Explosion at Tronna Tim's: Is nothing sacred?
It's hard to explain to Americans just how Canadian Tim's is - if apple pie is all-American, then Tim's is defintely all-Canadian. Even if you "don't like their donuts" - it's a bit of a national debate, but everyone knows how they feel about Tim's, Tim's donuts, Tim's coffee ("double-double" just got into the Canadian Oxford Dictionary). . . . They've used "True Patriot Love" (a quote from the national anthem) as an advertising slogan, for pete's sake, and a Tim's is being sent to Afghanistan, at the request of the Canadian equivalent of the American Head of the Joint Chiefs, to help fuel the Canadian soldiers there. So -- you can imagine how people were reacting when this story was breaking.
If a serious act of terrorism is committed in the near future on Canadian soil, the reality of it would have a hard time topping this -- how could you do that to a Tim's, you dirty bastard??? -- It almost seems custom-made to rile your honest Johnny Canadian.
Of course, it could be a stockholder or trader disgruntled about his options performance so far . . .
(No, not really, from what I understand things are going well there.)
I like this quote from the police spokesguy who was there giving bites for the media yesterday:
"He's not a strap-on, al Qaeda bomber guy," Toronto Police Staff Sgt. Don Cole said Sunday evening. "It sounds to me like a guy who either wanted to do a torch job or commit suicide."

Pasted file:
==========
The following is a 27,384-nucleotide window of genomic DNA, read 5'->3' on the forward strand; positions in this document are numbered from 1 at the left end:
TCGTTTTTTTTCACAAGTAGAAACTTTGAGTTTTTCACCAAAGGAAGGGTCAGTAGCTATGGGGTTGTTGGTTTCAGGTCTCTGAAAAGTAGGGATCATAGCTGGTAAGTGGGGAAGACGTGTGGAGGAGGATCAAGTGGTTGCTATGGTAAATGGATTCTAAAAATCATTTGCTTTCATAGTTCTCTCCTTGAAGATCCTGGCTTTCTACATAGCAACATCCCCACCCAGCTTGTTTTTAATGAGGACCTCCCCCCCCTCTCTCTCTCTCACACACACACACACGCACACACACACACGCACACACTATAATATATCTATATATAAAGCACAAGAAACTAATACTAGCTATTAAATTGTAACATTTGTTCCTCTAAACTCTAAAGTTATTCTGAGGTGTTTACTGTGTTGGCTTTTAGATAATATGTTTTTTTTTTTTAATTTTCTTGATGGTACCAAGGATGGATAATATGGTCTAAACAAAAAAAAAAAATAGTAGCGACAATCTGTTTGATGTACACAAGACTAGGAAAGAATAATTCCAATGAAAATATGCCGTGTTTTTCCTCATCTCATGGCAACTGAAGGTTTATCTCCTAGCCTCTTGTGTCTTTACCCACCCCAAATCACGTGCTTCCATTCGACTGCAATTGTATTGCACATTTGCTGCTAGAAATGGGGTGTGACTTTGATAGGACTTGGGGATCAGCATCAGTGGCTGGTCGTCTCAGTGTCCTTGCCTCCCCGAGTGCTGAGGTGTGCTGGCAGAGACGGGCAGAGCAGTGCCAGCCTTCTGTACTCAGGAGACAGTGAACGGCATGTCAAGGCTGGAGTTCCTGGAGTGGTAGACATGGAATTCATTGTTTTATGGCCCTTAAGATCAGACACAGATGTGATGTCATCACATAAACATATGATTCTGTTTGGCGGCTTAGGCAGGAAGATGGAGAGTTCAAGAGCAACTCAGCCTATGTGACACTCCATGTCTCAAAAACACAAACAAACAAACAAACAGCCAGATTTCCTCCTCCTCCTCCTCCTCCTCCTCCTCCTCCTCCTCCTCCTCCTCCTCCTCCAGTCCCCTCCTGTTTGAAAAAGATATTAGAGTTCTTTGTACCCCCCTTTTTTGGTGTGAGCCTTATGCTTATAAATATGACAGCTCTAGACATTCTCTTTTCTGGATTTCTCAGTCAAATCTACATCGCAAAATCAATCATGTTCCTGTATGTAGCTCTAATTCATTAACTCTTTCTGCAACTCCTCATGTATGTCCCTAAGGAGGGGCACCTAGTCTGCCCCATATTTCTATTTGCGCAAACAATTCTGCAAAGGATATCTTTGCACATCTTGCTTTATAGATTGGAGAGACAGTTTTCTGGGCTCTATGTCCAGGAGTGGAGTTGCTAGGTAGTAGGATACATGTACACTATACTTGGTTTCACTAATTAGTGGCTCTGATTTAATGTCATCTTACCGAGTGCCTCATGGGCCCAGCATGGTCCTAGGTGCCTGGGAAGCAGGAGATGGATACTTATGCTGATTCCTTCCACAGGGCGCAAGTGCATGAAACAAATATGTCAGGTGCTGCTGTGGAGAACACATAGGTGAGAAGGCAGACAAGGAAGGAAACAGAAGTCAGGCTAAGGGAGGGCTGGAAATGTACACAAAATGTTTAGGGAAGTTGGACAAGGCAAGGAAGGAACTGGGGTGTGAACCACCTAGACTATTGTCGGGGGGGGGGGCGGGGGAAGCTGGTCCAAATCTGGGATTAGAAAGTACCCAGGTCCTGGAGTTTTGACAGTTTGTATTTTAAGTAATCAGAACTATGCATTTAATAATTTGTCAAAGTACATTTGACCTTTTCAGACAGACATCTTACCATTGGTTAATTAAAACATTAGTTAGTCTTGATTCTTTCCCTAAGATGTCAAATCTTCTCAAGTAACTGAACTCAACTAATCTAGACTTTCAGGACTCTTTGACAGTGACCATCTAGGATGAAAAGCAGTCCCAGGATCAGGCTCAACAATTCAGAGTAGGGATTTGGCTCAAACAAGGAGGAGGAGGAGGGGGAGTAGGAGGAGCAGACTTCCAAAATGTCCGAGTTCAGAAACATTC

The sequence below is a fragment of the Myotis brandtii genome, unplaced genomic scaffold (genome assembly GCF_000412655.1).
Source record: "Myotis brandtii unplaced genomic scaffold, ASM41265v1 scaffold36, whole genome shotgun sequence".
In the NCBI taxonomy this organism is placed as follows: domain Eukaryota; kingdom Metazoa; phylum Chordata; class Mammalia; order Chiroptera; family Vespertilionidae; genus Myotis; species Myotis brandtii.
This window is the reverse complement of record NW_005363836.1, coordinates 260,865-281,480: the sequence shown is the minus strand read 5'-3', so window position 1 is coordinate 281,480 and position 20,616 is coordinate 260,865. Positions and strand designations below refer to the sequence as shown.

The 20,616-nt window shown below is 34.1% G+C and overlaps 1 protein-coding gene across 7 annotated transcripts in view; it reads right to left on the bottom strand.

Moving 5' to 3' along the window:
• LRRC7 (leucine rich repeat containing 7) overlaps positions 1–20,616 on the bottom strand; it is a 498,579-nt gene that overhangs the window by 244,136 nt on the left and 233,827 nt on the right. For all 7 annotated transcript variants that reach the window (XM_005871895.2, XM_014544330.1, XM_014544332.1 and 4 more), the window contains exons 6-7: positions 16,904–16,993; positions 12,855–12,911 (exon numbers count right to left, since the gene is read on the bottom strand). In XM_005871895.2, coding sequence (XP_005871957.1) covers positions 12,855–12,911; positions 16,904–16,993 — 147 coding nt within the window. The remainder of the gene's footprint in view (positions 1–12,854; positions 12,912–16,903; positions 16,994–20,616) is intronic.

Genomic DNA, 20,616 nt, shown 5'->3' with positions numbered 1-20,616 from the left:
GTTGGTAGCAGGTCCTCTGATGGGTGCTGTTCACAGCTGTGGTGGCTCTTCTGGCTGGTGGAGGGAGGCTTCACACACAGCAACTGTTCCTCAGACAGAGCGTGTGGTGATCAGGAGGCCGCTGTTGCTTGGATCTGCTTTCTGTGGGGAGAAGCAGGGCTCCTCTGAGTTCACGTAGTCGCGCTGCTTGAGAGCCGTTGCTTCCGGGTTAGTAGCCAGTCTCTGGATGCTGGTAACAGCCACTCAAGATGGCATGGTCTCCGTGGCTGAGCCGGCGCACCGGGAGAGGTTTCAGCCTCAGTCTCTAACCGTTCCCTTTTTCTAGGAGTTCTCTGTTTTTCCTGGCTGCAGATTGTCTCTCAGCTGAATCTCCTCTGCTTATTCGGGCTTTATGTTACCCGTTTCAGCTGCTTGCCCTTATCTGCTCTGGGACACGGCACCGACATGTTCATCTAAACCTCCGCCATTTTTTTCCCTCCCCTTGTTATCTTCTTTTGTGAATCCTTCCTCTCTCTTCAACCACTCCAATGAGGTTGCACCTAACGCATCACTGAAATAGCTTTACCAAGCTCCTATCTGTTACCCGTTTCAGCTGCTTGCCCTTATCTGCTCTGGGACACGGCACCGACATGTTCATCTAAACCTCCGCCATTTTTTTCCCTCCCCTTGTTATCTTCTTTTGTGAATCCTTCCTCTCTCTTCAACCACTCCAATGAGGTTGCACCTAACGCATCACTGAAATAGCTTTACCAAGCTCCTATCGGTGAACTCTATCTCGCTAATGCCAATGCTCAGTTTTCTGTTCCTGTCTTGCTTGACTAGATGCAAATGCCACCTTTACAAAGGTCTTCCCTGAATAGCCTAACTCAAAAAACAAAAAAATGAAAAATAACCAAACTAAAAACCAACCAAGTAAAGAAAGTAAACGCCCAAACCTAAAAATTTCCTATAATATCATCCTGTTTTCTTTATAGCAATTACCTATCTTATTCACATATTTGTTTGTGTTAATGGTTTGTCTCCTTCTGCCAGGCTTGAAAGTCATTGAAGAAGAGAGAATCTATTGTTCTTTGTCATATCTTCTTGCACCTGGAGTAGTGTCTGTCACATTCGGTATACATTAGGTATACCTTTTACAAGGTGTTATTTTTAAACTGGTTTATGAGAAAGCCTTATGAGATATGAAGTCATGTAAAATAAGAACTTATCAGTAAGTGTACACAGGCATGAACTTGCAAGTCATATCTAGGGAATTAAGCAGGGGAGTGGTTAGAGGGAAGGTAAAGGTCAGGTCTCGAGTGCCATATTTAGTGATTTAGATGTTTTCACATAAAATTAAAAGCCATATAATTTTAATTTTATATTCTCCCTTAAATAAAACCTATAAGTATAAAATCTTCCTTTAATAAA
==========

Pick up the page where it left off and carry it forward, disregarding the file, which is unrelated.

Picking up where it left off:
Yeah, maybe. But he's dead and you didn't get to ask him, as far as I can see from the story, so how do I know you're not just trying to make sure people in the gun-violence-freaked-out-GTA don't stampede or something?
For contrast, here's what the chief of the less-politicized FD said:
Chief Blair described the incident at Yonge and Bloor as a fire, not a bombing. He refused to specify whether it was believed to be deliberate or accidental, but said police were not looking for suspects.
"It appears that there has been a very hot and intense fire in an enclosed area within the washroom," he said.
Blair declined to speculate on the cause of the fire.
"Until we determine precisely what happened in that cubicle and what caused those flames that took that man's life, I really can't speculate," he said.
I guess that's all I'm saying: It's one thing to say "No comment", "I can't talk about that right now", or "Until we have more hard information, I just can't speculate". But for the politicized police department to say, right away, oh yah, nope, not terrorism, no problems here in Toronto, no just your usual cranky guy in a Tim's with a can of gas, you know, well, it might be true and in that case it ought to be reassuring but, after New York, Madrid, London, London, and some of the the crazy crap that's gone on in cities like Stockholm and Amsterdam but has not been very widely reported in the English-language press, to be honest a bit of "We really have no comment until we've looked at the situation a little more closely" would have been a better idea. For a few hours.
Minor point: If you want to know why right-wingers like me get all cranky about "media bias", take a look at this fine sentence from the totally unbiased CTV: A coroner is performing an autopsy on the body of the victim today. Victim? Hey, until we know more, why not try the more neutral "deceased"? It's journalism, not rocket science, you know?
Reax at just about any Canadian or Can-Con blogger.